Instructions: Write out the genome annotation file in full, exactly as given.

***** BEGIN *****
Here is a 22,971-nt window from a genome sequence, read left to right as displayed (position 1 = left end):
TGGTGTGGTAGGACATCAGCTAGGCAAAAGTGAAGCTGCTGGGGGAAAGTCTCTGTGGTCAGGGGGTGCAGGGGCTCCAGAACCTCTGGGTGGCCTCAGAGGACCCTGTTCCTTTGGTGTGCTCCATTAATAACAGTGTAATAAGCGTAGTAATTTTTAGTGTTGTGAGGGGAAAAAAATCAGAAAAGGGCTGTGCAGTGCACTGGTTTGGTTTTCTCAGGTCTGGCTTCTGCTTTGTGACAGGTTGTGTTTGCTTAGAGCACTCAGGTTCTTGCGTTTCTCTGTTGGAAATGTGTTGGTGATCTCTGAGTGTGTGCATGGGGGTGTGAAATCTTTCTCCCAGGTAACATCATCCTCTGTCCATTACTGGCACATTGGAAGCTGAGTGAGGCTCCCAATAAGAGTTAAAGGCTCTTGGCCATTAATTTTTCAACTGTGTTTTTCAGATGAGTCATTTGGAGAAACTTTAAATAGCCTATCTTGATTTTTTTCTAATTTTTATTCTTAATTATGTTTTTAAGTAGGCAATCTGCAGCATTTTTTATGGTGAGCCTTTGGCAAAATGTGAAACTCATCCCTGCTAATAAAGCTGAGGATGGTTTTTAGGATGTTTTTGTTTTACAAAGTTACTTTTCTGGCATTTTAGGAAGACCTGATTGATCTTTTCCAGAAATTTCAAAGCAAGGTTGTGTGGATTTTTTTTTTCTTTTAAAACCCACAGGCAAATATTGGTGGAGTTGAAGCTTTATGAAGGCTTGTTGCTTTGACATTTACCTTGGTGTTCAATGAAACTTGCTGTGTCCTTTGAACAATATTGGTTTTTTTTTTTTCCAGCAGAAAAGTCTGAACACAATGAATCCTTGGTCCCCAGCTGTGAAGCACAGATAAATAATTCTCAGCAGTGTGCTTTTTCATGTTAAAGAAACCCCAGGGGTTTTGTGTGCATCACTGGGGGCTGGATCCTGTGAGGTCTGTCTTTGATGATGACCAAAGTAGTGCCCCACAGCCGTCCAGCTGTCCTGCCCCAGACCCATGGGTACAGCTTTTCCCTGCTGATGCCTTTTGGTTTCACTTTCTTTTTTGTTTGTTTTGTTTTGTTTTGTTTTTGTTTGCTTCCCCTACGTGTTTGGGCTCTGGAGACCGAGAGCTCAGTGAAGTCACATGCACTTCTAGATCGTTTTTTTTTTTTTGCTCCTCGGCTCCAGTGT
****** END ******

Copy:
Here is a 22,971-nt window from a genome sequence, read left to right as displayed (position 1 = left end):
TGGTGTGGTAGGACATCAGCTAGGCAAAAGTGAAGCTGCTGGGGGAAAGTCTCTGTGGTCAGGGGGTGCAGGGGCTCCAGAACCTCTGGGTGGCCTCAGAGGACCCTGTTCCTTTGGTGTGCTCCATTAATAACAGTGTAATAAGCGTAGTAATTTTTAGTGTTGTGAGGGGAAAAAAATCAGAAAAGGGCTGTGCAGTGCACTGGTTTGGTTTTCTCAGGTCTGGCTTCTGCTTTGTGACAGGTTGTGTTTGCTTAGAGCACTCAGGTTCTTGCGTTTCTCTGTTGGAAATGTGTTGGTGATCTCTGAGTGTGTGCATGGGGGTGTGAAATCTTTCTCCCAGGTAACATCATCCTCTGTCCATTACTGGCACATTGGAAGCTGAGTGAGGCTCCCAATAAGAGTTAAAGGCTCTTGGCCATTAATTTTTCAACTGTGTTTTTCAGATGAGTCATTTGGAGAAACTTTAAATAGCCTATCTTGATTTTTTTCTAATTTTTATTCTTAATTATGTTTTTAAGTAGGCAATCTGCAGCATTTTTTATGGTGAGCCTTTGGCAAAATGTGAAACTCATCCCTGCTAATAAAGCTGAGGATGGTTTTTAGGATGTTTTTGTTTTACAAAGTTACTTTTCTGGCATTTTAGGAAGACCTGATTGATCTTTTCCAGAAATTTCAAAGCAAGGTTGTGTGGATTTTTTTTTTCTTTTAAAACCCACAGGCAAATATTGGTGGAGTTGAAGCTTTATGAAGGCTTGTTGCTTTGACATTTACCTTGGTGTTCAATGAAACTTGCTGTGTCCTTTGAACAATATTGGTTTTTTTTTTTTCCAGCAGAAAAGTCTGAACACAATGAATCCTTGGTCCCCAGCTGTGAAGCACAGATAAATAATTCTCAGCAGTGTGCTTTTTCATGTTAAAGAAACCCCAGGGGTTTTGTGTGCATCACTGGGGGCTGGATCCTGTGAGGTCTGTCTTTGATGATGACCAAAGTAGTGCCCCACAGCCGTCCAGCTGTCCTGCCCCAGACCCATGGGTACAGCTTTTCCCTGCTGATGCCTTTTGGTTTCACTTTCTTTTTTGTTTGTTTTGTTTTGTTTTGTTTTTGTTTGCTTCCCCTACGTGTTTGGGCTCTGGAGACCGAGAGCTCAGTGAAGTCACATGCACTTCTAGATCGTTTTTTTTTTTTTGCTCCTCGGCTCCAGTGT